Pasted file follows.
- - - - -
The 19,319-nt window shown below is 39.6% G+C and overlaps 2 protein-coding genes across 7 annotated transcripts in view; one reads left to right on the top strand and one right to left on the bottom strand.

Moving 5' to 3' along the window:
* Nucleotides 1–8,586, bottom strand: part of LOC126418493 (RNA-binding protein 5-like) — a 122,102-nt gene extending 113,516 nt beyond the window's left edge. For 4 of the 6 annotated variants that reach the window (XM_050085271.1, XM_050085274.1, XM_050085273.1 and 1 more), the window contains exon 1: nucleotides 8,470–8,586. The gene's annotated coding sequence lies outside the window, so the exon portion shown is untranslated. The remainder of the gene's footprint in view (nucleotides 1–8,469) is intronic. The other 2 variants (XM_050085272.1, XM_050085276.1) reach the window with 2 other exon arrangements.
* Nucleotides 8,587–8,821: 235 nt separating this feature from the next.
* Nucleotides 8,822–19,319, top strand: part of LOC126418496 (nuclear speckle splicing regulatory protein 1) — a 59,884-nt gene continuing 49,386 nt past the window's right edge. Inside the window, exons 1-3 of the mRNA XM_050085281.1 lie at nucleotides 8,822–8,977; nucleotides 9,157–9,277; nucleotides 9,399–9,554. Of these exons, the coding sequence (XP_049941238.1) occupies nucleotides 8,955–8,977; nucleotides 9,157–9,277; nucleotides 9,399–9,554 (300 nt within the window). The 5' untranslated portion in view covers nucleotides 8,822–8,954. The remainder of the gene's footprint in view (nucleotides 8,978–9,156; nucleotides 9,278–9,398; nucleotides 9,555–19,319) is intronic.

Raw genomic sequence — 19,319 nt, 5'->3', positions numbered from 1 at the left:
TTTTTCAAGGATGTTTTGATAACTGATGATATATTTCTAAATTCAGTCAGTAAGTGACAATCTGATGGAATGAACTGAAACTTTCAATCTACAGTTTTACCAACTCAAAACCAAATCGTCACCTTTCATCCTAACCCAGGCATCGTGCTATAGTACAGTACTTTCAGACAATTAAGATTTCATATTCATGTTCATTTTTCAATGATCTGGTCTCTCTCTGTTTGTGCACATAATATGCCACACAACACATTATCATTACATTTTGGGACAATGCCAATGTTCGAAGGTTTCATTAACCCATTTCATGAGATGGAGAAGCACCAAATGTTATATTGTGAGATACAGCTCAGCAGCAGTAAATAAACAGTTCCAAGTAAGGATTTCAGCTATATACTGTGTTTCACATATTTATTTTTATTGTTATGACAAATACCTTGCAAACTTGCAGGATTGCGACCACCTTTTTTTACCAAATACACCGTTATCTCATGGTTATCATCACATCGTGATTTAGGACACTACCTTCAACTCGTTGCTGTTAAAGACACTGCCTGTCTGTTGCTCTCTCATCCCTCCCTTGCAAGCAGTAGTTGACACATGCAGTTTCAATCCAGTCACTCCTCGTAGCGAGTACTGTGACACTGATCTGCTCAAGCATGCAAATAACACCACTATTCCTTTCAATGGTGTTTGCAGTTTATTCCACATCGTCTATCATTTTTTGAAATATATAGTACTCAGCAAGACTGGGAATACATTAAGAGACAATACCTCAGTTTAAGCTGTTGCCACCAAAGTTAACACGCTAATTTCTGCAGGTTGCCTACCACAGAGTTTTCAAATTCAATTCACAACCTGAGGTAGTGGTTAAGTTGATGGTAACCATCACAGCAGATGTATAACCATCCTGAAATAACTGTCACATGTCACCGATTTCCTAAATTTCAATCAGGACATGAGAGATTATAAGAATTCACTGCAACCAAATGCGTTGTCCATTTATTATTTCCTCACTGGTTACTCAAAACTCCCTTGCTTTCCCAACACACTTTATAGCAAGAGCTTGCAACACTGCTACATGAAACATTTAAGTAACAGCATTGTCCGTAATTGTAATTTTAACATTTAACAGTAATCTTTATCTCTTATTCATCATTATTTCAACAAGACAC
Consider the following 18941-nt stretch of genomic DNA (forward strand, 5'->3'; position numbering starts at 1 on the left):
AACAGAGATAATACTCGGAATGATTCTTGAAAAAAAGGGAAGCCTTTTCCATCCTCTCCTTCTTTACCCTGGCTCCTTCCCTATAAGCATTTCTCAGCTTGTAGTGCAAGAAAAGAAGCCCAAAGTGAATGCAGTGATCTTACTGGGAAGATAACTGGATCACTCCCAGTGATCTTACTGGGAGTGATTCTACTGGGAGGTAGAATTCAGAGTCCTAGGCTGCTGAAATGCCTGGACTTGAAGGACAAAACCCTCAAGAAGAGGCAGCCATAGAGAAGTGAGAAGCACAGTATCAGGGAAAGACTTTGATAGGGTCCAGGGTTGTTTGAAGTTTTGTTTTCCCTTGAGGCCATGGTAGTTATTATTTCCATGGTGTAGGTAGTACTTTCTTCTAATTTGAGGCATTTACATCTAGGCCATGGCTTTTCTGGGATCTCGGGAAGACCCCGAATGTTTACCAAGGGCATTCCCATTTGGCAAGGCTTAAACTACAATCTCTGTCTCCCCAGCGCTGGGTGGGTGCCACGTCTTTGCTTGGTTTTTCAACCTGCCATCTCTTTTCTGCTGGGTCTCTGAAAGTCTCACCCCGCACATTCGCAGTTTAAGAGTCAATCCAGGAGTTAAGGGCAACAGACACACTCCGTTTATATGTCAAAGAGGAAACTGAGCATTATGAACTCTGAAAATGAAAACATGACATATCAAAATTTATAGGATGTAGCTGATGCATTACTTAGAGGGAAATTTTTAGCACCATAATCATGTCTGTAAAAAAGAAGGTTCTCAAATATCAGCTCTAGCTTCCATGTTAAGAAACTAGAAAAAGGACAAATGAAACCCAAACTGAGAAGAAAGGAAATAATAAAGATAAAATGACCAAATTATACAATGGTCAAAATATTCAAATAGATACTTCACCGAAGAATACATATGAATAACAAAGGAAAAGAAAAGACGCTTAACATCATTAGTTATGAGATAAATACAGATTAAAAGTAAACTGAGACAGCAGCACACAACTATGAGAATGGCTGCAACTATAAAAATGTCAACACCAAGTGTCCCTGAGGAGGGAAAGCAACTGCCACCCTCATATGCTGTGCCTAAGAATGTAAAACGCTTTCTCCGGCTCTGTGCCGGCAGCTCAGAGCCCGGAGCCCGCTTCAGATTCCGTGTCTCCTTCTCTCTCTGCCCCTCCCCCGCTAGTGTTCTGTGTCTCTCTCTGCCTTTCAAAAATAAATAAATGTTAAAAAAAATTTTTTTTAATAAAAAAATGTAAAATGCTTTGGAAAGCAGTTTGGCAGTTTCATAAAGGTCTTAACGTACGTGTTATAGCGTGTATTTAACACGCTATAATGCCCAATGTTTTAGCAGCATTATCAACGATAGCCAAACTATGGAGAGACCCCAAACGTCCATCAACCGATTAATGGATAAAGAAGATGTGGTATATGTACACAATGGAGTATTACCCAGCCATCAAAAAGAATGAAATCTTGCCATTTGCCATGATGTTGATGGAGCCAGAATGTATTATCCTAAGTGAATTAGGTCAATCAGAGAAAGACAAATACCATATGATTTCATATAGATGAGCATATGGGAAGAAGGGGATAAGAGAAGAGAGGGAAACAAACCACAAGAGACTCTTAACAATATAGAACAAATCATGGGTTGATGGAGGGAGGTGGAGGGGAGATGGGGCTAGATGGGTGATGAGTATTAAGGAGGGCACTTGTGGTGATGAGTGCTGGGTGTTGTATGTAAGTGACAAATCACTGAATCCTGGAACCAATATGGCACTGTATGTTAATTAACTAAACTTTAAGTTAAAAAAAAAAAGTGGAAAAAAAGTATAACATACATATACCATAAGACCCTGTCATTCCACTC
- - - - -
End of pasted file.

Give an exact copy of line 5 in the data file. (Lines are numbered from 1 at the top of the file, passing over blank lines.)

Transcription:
* Nucleotides 8,822–19,319, top strand: part of LOC126418496 (nuclear speckle splicing regulatory protein 1) — a 59,884-nt gene continuing 49,386 nt past the window's right edge. Inside the window, exons 1-3 of the mRNA XM_050085281.1 lie at nucleotides 8,822–8,977; nucleotides 9,157–9,277; nucleotides 9,399–9,554. Of these exons, the coding sequence (XP_049941238.1) occupies nucleotides 8,955–8,977; nucleotides 9,157–9,277; nucleotides 9,399–9,554 (300 nt within the window). The 5' untranslated portion in view covers nucleotides 8,822–8,954. The remainder of the gene's footprint in view (nucleotides 8,978–9,156; nucleotides 9,278–9,398; nucleotides 9,555–19,319) is intronic.